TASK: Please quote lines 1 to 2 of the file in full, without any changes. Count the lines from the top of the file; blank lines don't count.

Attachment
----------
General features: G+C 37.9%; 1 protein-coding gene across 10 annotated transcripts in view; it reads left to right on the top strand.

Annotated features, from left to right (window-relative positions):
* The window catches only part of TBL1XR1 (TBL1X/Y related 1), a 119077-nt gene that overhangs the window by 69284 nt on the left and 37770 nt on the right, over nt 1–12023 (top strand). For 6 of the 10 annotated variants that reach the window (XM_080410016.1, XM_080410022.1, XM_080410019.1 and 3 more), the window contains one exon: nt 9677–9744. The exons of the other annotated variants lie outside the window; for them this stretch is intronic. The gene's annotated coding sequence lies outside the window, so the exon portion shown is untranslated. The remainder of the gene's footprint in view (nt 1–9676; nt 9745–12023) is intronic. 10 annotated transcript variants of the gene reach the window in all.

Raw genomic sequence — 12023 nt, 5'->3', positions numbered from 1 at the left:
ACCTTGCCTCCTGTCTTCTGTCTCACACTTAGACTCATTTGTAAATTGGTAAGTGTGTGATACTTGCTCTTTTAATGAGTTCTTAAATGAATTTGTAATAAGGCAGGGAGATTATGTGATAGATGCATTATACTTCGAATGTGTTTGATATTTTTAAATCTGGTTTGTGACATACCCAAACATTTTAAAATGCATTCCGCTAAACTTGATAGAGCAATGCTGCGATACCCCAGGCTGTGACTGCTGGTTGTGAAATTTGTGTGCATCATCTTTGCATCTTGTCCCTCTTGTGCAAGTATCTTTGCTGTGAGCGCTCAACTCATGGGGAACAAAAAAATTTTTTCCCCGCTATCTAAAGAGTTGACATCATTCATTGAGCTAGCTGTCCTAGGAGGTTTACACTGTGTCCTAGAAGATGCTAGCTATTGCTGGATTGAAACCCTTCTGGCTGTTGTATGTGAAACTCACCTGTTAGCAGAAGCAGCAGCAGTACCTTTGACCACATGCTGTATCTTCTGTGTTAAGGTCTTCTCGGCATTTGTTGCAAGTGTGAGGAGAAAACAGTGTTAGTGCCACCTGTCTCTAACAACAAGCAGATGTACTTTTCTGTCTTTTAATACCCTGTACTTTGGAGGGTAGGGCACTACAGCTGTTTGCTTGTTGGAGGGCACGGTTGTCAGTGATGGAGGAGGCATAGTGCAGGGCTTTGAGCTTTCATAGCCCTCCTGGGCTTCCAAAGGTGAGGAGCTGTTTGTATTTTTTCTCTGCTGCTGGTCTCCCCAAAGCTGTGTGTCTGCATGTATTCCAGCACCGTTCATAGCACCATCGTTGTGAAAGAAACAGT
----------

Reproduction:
General features: G+C 37.9%; 1 protein-coding gene across 10 annotated transcripts in view; it reads left to right on the top strand.

Annotated features, from left to right (window-relative positions):